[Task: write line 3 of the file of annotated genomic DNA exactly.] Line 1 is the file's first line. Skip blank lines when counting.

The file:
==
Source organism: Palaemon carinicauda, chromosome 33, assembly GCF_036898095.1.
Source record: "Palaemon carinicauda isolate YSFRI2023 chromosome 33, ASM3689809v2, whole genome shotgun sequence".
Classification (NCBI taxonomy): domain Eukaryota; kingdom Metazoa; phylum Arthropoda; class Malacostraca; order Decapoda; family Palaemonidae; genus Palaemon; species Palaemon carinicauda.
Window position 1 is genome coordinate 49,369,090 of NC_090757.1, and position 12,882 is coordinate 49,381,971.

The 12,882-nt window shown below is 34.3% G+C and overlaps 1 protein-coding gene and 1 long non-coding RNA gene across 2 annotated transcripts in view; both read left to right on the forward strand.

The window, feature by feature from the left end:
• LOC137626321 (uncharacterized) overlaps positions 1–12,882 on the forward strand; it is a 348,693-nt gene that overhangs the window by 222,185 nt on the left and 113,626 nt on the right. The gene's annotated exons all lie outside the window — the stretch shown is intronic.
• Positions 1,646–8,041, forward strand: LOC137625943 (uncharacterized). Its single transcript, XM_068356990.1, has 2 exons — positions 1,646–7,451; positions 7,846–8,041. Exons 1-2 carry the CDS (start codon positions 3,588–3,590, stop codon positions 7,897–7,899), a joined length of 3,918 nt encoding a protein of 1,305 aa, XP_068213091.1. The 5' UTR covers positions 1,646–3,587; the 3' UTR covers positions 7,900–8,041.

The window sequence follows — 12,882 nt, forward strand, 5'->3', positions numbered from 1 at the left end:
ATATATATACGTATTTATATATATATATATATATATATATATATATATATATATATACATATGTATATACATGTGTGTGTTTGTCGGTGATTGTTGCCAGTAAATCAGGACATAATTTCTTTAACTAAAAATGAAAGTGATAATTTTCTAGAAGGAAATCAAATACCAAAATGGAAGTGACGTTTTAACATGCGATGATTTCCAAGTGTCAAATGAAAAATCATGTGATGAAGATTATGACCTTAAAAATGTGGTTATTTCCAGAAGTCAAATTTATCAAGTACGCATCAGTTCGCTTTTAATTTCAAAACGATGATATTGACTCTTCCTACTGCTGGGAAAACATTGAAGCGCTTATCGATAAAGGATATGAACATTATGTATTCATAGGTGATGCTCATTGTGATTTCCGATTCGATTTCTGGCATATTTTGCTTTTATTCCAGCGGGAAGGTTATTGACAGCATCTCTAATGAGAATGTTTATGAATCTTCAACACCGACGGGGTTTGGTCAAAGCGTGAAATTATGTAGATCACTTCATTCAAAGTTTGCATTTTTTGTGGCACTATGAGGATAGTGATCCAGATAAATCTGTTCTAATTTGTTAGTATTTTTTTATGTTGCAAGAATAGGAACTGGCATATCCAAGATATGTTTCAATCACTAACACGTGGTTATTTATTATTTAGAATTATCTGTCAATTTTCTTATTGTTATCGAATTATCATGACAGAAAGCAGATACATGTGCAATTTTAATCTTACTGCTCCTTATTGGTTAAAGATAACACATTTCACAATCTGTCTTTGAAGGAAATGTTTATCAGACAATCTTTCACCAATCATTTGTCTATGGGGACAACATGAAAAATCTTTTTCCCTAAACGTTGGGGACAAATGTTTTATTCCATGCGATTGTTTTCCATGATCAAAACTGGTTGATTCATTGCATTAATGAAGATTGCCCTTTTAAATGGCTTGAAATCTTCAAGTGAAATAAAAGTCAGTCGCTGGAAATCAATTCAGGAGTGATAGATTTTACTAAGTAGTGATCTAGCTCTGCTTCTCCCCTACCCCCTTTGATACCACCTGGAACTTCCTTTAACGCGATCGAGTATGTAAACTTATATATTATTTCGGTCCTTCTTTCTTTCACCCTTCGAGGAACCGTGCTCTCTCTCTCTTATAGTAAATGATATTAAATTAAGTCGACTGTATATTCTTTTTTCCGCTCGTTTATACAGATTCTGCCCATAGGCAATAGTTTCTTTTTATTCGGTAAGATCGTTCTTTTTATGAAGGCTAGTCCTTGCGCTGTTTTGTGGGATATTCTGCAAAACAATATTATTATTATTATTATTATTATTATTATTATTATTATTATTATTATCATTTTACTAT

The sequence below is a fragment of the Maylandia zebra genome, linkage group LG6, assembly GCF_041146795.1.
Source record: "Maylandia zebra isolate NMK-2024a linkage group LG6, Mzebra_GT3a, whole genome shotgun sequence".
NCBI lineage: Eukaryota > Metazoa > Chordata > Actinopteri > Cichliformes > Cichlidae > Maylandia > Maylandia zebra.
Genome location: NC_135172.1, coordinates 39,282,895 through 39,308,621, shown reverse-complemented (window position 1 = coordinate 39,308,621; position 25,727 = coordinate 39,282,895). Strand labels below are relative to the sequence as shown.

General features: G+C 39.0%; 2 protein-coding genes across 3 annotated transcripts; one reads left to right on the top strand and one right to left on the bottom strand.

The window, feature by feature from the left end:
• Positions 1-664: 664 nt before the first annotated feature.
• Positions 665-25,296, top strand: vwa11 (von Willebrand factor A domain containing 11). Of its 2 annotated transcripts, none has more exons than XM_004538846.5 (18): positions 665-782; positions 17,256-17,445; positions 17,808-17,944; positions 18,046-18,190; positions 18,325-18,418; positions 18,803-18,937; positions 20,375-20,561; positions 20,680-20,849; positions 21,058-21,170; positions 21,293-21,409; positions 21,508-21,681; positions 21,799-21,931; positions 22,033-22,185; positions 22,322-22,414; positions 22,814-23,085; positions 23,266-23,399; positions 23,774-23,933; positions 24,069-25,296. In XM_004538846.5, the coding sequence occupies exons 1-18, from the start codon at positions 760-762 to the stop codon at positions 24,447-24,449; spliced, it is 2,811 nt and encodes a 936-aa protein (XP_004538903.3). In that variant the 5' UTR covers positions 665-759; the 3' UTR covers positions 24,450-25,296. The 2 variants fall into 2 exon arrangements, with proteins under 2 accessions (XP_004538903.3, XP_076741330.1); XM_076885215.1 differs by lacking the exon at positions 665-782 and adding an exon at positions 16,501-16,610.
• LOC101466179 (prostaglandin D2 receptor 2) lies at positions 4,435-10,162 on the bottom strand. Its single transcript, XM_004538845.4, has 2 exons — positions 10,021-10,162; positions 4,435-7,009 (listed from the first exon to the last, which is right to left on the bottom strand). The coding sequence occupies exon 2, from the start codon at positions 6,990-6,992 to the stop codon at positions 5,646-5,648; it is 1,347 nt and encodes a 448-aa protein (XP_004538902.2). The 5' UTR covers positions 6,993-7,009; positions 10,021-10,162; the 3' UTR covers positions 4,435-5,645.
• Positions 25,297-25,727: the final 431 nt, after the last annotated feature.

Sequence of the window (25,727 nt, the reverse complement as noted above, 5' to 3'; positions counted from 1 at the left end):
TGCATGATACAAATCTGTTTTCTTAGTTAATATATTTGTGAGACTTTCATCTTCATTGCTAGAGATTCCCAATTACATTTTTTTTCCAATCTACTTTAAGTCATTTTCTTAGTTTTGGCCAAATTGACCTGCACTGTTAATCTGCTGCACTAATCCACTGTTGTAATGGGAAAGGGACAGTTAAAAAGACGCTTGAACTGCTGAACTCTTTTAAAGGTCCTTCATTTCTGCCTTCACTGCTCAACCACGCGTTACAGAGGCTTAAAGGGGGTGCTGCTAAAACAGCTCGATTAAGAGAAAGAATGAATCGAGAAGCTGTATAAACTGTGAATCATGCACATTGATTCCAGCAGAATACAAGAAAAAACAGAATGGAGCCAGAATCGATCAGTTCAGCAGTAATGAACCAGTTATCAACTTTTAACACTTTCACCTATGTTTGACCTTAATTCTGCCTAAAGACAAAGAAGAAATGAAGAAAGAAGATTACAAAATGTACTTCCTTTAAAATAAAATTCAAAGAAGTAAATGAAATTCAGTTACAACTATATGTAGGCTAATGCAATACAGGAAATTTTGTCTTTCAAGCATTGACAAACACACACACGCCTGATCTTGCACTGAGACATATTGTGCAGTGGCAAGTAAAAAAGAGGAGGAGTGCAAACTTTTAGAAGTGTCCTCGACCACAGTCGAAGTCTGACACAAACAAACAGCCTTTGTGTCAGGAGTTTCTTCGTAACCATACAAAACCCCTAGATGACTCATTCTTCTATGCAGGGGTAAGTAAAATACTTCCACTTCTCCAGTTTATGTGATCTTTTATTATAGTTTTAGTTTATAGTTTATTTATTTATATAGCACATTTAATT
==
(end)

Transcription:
Classification (NCBI taxonomy): domain Eukaryota; kingdom Metazoa; phylum Arthropoda; class Malacostraca; order Decapoda; family Palaemonidae; genus Palaemon; species Palaemon carinicauda.